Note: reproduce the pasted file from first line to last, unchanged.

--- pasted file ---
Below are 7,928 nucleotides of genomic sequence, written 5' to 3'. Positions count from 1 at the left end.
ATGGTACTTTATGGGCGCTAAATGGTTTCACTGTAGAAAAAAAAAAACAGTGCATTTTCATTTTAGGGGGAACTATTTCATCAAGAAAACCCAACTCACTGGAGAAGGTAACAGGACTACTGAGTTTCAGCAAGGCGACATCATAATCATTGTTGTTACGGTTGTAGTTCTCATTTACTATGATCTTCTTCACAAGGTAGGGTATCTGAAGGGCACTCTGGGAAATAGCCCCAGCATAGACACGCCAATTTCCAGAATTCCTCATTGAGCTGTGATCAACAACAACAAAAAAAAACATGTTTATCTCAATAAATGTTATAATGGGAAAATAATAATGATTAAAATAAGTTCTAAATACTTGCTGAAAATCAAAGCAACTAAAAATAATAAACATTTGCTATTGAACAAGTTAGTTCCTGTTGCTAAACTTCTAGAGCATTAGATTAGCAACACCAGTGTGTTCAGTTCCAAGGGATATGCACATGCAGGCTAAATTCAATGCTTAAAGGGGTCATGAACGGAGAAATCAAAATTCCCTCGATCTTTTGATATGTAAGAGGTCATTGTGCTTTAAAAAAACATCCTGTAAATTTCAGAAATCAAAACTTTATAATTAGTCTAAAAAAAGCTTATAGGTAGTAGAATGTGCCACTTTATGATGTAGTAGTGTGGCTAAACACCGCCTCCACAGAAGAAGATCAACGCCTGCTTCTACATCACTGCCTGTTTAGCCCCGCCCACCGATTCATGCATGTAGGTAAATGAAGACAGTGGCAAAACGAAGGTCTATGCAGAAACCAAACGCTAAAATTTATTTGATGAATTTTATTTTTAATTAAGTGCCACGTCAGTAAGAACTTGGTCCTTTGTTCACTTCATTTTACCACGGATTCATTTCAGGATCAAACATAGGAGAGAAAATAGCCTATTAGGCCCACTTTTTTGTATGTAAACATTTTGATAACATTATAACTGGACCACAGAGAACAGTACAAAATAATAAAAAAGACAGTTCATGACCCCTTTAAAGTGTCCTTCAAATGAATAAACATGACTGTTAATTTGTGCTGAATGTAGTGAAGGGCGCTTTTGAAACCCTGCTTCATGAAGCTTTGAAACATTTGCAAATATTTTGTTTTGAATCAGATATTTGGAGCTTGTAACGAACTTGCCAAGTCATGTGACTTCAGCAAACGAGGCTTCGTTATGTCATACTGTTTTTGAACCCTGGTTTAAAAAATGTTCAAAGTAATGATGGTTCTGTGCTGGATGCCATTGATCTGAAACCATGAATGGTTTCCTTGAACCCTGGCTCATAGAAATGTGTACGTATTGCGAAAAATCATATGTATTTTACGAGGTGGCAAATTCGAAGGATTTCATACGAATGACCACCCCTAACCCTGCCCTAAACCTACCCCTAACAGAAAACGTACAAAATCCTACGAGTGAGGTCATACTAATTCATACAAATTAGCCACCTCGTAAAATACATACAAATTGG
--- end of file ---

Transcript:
Below are 7,928 nucleotides of genomic sequence, written 5' to 3'. Positions count from 1 at the left end.
ATGGTACTTTATGGGCGCTAAATGGTTTCACTGTAGAAAAAAAAAAACAGTGCATTTTCATTTTAGGGGGAACTATTTCATCAAGAAAACCCAACTCACTGGAGAAGGTAACAGGACTACTGAGTTTCAGCAAGGCGACATCATAATCATTGTTGTTACGGTTGTAGTTCTCATTTACTATGATCTTCTTCACAAGGTAGGGTATCTGAAGGGCACTCTGGGAAATAGCCCCAGCATAGACACGCCAATTTCCAGAATTCCTCATTGAGCTGTGATCAACAACAACAAAAAAAAACATGTTTATCTCAATAAATGTTATAATGGGAAAATAATAATGATTAAAATAAGTTCTAAATACTTGCTGAAAATCAAAGCAACTAAAAATAATAAACATTTGCTATTGAACAAGTTAGTTCCTGTTGCTAAACTTCTAGAGCATTAGATTAGCAACACCAGTGTGTTCAGTTCCAAGGGATATGCACATGCAGGCTAAATTCAATGCTTAAAGGGGTCATGAACGGAGAAATCAAAATTCCCTCGATCTTTTGATATGTAAGAGGTCATTGTGCTTTAAAAAAACATCCTGTAAATTTCAGAAATCAAAACTTTATAATTAGTCTAAAAAAAGCTTATAGGTAGTAGAATGTGCCACTTTATGATGTAGTAGTGTGGCTAAACACCGCCTCCACAGAAGAAGATCAACGCCTGCTTCTACATCACTGCCTGTTTAGCCCCGCCCACCGATTCATGCATGTAGGTAAATGAAGACAGTGGCAAAACGAAGGTCTATGCAGAAACCAAACGCTAAAATTTATTTGATGAATTTTATTTTTAATTAAGTGCCACGTCAGTAAGAACTTGGTCCTTTGTTCACTTCATTTTACCACGGATTCATTTCAGGATCAAACATAGGAGAGAAAATAGCCTATTAGGCCCACTTTTTTGTATGTAAACATTTTGATAACATTATAACTGGACCACAGAGAACAGTACAAAATAATAAAAAAGACAGTTCATGACCCCTTTAAAGTGTCCTTCAAATGAATAAACATGACTGTTAATTTGTGCTGAATGTAGTGAAGGGCGCTTTTGAAACCCTGCTTCATGAAGCTTTGAAACATTTGCAAATATTTTGTTTTGAATCAGATATTTGGAGCTTGTAACGAACTTGCCAAGTCATGTGACTTCAGCAAACGAGGCTTCGTTATGTCATACTGTTTTTGAACCCTGGTTTAAAAAATGTTCAAAGTAATGATGGTTCTGTGCTGGATGCCATTGATCTGAAACCATGAATGGTTTCCTTGAACCCTGGCTCATAGAAATGTGTACGTATTGCGAAAAATCATATGTATTTTACGAGGTGGCAAATTCGAAGGATTTCATACGAATGACCACCCCTAACCCTGCCCTAAACCTACCCCTAACAGAAAACGTACAAAATCCTACGAGTGAGGTCATACTAATTCATACAAATTAGCCACCTCGTAAAATACATACAAATTGG